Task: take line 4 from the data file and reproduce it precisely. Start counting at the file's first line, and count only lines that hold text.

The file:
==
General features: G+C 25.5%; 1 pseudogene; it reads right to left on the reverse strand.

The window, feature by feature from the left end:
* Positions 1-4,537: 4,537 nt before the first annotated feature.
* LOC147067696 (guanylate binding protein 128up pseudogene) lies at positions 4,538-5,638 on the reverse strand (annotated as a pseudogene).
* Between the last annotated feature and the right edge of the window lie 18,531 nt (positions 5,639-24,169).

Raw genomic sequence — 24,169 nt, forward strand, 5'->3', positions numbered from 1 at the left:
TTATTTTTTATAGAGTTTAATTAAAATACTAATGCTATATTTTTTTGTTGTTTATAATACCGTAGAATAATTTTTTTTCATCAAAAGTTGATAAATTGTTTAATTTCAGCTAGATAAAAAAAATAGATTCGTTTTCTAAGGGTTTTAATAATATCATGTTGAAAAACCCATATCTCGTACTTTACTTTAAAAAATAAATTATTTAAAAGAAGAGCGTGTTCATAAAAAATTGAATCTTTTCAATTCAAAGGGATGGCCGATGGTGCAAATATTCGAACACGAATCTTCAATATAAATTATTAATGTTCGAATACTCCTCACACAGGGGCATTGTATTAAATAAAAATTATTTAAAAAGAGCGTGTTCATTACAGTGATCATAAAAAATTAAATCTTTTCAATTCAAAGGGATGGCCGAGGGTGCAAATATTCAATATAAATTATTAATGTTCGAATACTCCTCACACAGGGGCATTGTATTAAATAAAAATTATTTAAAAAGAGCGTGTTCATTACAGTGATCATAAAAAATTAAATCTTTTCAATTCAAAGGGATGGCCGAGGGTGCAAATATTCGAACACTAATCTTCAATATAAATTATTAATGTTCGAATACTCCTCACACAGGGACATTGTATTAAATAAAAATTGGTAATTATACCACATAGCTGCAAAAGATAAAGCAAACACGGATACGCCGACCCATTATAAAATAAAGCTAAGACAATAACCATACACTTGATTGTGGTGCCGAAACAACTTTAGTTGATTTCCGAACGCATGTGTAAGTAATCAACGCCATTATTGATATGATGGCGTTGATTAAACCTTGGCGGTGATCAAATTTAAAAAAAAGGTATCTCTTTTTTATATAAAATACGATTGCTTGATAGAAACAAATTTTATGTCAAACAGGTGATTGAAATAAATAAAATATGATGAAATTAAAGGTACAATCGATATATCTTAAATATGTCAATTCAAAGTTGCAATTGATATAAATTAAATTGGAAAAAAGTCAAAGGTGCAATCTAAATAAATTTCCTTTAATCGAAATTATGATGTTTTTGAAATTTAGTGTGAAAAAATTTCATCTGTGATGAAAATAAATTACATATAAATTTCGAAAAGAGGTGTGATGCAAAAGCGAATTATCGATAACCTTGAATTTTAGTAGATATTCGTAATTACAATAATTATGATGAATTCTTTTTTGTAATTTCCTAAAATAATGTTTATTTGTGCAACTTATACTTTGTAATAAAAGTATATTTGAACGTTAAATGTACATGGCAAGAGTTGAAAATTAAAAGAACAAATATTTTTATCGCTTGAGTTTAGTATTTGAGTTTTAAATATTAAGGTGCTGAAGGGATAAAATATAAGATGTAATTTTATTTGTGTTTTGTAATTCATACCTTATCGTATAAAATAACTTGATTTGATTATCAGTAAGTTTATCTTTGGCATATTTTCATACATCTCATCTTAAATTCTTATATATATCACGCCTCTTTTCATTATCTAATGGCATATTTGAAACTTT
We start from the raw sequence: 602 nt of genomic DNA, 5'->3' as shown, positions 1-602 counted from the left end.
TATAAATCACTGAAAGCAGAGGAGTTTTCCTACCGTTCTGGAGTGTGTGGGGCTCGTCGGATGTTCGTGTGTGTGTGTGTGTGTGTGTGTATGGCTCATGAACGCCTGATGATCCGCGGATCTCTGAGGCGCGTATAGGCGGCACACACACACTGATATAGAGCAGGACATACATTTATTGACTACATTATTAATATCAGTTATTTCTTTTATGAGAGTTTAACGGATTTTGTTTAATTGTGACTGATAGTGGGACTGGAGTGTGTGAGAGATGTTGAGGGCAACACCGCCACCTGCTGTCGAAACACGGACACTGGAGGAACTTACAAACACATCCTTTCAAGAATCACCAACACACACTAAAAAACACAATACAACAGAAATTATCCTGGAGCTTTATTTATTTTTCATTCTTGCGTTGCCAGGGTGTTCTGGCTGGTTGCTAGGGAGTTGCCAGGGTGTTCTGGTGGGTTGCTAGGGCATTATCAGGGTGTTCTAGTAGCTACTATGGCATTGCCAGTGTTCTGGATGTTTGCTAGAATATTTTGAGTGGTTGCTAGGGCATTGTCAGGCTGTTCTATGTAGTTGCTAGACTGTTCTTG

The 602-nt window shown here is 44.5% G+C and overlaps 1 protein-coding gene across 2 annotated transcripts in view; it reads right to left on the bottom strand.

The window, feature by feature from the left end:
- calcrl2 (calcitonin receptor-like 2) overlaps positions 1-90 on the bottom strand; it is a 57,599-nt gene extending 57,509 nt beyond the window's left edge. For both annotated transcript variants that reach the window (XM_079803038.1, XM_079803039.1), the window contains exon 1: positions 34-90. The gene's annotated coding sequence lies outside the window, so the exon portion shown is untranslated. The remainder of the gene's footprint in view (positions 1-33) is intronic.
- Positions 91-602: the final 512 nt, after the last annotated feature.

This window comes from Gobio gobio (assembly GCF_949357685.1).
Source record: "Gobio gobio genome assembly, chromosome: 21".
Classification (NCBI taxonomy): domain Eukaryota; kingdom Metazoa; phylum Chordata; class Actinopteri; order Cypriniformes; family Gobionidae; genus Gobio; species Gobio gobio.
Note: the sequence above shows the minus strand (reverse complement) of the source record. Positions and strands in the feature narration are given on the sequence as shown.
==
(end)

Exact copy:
* LOC147067696 (guanylate binding protein 128up pseudogene) lies at positions 4,538-5,638 on the reverse strand (annotated as a pseudogene).